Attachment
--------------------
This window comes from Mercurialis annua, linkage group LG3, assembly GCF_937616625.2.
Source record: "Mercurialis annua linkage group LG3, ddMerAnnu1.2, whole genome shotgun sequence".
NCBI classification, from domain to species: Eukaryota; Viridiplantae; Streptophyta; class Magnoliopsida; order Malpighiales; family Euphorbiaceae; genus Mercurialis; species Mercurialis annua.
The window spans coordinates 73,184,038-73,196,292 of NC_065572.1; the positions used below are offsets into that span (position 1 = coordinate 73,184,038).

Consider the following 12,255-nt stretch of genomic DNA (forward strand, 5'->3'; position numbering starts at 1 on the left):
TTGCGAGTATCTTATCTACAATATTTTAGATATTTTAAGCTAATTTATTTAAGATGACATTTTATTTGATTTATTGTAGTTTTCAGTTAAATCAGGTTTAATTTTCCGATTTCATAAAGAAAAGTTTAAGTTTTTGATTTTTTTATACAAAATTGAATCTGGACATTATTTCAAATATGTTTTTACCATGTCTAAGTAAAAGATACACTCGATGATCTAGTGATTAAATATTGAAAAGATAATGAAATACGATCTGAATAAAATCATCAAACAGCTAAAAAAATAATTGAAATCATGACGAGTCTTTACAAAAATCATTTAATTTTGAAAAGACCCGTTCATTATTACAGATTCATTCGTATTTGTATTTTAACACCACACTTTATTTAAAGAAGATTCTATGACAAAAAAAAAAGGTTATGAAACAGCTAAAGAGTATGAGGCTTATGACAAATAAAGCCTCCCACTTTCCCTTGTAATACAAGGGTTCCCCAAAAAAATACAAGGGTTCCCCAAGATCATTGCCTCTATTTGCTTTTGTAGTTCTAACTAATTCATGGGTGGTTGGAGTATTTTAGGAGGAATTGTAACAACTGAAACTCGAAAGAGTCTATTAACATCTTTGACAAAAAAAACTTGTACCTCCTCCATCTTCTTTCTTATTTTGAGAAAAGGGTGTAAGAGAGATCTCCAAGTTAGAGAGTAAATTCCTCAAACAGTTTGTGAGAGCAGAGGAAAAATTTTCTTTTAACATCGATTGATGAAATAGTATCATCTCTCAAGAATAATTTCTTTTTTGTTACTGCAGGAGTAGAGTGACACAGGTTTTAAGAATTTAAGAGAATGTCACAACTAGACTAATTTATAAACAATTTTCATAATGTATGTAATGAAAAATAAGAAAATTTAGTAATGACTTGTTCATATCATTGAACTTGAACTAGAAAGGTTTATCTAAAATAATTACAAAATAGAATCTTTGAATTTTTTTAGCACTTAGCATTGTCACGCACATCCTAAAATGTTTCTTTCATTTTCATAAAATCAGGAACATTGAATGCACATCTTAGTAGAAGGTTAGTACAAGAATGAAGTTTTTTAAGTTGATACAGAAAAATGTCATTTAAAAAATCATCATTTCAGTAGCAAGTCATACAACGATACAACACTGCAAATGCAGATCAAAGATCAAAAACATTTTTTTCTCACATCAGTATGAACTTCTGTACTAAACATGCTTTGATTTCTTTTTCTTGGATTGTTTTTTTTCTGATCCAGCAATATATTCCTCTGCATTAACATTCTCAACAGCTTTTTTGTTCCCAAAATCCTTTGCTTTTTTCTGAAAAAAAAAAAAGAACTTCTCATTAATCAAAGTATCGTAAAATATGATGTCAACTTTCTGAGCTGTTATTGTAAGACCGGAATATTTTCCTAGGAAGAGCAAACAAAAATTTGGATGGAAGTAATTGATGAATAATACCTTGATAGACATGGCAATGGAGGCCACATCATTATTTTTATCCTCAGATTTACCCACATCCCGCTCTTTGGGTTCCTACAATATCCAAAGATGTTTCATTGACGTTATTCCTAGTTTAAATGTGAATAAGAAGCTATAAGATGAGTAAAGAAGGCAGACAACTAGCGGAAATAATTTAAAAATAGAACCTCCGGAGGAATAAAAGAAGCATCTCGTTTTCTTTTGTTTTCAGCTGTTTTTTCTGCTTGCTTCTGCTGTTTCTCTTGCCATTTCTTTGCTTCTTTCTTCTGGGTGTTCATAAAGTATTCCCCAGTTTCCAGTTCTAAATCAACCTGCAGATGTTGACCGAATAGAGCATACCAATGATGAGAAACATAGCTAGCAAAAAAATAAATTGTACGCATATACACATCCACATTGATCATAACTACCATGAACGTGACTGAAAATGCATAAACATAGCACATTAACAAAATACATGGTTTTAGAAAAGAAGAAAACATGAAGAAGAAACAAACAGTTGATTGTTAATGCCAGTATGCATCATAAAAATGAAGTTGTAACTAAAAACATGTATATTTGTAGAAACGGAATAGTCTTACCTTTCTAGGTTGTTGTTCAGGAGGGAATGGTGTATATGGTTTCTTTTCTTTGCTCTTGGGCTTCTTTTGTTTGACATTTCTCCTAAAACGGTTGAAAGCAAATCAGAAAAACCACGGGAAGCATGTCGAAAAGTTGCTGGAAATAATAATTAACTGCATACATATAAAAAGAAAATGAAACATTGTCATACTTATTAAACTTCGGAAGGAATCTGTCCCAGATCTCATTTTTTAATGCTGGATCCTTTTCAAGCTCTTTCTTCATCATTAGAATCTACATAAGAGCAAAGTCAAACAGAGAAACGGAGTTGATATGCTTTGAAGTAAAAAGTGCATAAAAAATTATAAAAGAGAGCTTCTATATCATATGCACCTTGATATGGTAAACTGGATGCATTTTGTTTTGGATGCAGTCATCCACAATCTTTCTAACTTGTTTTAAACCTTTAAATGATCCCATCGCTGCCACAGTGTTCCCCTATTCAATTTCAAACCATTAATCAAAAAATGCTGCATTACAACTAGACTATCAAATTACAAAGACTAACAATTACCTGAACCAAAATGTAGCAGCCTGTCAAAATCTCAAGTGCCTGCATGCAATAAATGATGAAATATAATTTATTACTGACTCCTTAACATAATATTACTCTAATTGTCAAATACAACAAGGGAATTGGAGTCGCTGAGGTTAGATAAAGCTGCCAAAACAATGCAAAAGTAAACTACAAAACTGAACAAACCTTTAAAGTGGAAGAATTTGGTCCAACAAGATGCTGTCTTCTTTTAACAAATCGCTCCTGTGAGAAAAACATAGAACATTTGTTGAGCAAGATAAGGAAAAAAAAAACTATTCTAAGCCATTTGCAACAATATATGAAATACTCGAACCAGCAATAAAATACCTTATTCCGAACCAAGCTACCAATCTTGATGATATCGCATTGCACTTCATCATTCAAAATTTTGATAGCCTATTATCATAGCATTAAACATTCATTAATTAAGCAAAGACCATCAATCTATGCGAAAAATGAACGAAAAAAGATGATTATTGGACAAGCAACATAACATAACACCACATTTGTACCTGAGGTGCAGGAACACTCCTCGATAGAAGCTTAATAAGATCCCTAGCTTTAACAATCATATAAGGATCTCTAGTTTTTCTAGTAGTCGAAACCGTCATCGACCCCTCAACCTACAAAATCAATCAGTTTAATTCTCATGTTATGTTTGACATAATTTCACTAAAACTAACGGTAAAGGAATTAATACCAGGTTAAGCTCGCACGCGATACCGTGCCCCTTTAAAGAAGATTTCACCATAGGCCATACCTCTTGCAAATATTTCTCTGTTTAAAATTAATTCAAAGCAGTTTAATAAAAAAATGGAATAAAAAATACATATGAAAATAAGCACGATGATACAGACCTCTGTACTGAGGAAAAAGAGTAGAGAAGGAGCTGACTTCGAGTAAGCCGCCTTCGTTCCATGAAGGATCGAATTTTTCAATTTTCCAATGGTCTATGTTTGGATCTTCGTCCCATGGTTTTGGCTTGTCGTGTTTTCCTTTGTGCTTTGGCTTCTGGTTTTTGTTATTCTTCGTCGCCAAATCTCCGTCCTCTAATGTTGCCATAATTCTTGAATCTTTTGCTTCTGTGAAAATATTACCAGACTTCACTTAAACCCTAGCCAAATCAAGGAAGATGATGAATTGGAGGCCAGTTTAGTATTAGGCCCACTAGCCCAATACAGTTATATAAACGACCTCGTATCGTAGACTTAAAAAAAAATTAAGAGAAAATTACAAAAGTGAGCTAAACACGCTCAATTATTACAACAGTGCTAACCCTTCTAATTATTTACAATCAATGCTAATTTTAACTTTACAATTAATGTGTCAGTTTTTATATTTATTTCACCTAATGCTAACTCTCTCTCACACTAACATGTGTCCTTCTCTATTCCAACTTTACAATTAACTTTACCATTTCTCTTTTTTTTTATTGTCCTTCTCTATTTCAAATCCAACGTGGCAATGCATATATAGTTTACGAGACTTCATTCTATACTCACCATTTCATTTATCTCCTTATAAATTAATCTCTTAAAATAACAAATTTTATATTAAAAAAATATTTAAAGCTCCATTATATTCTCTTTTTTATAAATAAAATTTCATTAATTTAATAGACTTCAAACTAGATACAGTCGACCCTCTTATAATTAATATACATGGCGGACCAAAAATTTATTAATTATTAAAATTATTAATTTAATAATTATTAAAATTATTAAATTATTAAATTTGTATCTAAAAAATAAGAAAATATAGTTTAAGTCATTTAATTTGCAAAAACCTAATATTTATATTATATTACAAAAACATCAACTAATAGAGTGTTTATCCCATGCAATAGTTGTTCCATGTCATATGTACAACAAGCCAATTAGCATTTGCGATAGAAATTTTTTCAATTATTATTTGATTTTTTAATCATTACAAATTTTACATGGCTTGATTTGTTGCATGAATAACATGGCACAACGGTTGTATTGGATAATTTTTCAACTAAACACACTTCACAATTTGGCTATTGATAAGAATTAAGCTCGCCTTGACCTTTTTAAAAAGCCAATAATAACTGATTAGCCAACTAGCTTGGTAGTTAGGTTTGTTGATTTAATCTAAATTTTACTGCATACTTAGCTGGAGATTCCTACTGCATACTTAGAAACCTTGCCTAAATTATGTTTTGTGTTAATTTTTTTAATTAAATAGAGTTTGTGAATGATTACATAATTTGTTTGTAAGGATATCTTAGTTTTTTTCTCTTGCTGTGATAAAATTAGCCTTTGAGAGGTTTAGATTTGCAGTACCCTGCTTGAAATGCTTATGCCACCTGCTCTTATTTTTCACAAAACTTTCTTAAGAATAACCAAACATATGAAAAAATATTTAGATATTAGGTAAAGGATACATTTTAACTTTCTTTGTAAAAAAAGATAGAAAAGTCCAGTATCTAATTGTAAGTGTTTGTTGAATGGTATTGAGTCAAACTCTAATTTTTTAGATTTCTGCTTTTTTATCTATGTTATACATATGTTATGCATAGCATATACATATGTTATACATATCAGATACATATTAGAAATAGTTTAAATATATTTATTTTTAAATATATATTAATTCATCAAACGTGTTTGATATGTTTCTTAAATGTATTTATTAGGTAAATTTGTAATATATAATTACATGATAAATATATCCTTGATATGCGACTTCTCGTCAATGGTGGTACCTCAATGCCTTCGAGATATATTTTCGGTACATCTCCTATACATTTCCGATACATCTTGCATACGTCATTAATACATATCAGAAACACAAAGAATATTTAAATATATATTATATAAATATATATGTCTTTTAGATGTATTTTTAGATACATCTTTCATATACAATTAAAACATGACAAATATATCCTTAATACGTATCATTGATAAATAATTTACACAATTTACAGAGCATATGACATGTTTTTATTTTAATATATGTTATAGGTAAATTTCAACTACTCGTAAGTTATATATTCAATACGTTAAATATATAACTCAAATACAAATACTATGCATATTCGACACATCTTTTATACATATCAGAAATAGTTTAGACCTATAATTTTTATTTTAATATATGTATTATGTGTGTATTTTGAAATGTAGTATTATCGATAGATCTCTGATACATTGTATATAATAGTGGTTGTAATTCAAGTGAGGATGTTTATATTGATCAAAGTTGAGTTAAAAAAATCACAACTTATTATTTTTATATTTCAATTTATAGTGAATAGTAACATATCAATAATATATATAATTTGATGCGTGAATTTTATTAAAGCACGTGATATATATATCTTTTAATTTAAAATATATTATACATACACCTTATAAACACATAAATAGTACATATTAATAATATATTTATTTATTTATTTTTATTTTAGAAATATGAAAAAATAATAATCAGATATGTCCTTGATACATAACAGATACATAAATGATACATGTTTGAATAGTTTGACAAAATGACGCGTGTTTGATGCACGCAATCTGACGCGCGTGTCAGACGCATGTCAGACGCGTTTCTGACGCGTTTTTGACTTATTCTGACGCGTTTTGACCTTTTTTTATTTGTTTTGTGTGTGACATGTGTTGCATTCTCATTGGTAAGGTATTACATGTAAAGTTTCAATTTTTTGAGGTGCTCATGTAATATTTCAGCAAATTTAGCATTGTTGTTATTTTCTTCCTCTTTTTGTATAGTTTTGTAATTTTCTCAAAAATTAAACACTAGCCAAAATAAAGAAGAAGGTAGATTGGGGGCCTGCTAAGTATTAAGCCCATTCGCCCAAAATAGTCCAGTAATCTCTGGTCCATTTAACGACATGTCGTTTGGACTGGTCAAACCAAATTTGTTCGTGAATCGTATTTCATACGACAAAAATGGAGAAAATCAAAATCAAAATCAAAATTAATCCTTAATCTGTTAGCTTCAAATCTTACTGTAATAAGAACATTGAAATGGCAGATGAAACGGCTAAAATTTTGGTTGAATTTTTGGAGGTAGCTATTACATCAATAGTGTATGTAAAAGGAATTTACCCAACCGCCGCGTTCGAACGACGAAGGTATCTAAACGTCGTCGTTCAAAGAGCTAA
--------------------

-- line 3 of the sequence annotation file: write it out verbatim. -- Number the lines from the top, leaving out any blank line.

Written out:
NCBI classification, from domain to species: Eukaryota; Viridiplantae; Streptophyta; class Magnoliopsida; order Malpighiales; family Euphorbiaceae; genus Mercurialis; species Mercurialis annua.